NOAA Training Graduates Are Safeguarding Coastal Communities

The Takeaway: Ninety-six percent of survey respondents credited Digital Coast Academy with providing job skills and knowledge.

A survey of Digital Coast Academy graduates shows an overwhelmingly positive response to its instructor-led and online courses, as 96 percent of respondents agreed or strongly agreed with the statement, “I gained knowledge and skills that I will apply in my job.”

Of those who have applied what they learned, 100 percent said they could attribute their ability to do so to the training, and many testimonials confirm this finding:

  • An “Adaptation Planning for Coastal Communities” graduate persuaded the board of an Alaska salmon hatchery to adopt more sustainable practices.
  • A “Coastal Inundation Mapping” graduate now produces flood-risk maps for Puerto Rico by downloading and incorporating Digital Coast data.
  • The “OpenNSPECT” training enabled an urban design company to locate Maryland’s watershed pollution hotspots and design the best mitigation strategies.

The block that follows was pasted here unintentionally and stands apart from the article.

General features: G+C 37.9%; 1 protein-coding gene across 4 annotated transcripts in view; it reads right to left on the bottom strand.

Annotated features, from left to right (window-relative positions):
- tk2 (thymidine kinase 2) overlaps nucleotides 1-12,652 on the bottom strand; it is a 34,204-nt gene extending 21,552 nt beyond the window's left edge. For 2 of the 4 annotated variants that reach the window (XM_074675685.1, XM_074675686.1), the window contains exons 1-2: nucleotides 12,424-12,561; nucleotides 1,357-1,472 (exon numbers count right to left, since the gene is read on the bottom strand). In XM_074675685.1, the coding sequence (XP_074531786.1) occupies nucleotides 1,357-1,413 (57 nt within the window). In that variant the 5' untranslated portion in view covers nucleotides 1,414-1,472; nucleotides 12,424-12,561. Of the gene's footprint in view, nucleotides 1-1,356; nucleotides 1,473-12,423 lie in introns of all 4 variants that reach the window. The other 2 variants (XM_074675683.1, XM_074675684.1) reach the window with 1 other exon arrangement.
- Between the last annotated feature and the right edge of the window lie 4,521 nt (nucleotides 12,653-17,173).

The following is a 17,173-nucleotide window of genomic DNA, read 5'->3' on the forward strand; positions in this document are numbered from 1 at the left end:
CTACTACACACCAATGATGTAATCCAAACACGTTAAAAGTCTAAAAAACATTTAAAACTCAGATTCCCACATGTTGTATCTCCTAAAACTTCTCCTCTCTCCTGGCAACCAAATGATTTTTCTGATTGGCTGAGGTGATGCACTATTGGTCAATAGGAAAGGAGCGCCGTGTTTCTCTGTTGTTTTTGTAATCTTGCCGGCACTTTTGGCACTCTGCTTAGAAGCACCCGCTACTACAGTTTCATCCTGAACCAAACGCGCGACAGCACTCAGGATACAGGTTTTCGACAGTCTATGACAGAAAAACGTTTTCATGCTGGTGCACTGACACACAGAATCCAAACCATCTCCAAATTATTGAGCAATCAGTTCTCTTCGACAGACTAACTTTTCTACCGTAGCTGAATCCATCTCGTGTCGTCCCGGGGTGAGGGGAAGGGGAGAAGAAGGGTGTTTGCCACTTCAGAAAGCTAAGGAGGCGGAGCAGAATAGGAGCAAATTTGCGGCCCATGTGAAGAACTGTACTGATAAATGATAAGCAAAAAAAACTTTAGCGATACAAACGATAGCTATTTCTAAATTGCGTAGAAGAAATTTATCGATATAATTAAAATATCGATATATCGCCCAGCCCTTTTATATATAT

• The “Planning and Facilitating Collaborative Meetings” course taught a Washington State instructor how to keep lessons on track by managing disruptive behaviors.
  • The “Green Infrastructure for Coastal Resilience” course gave an Oregon nonprofit leader the know-how to propose better waterfront resilience through strategic plantings.
  • The “Managing Visitor Use” training inspired a Guam official to partner with a coral response team to prevent visitors from aggravating stressed corals.
  • The “Seven Best Practices for Risk Communication” training helped a Delaware official add sea level rise visualizations to a local vulnerability assessment and encourage the community to come together on an adaptation timeframe.

Digital Coast Academy, from NOAA’s Office for Coastal Management, also grew substantially from fiscal years 2012 through 2016. The number of trainings delivered annually rose from 55 to 304, online-training participants grew tenfold, and total yearly participants increased from 1131 to 1839. (2017)

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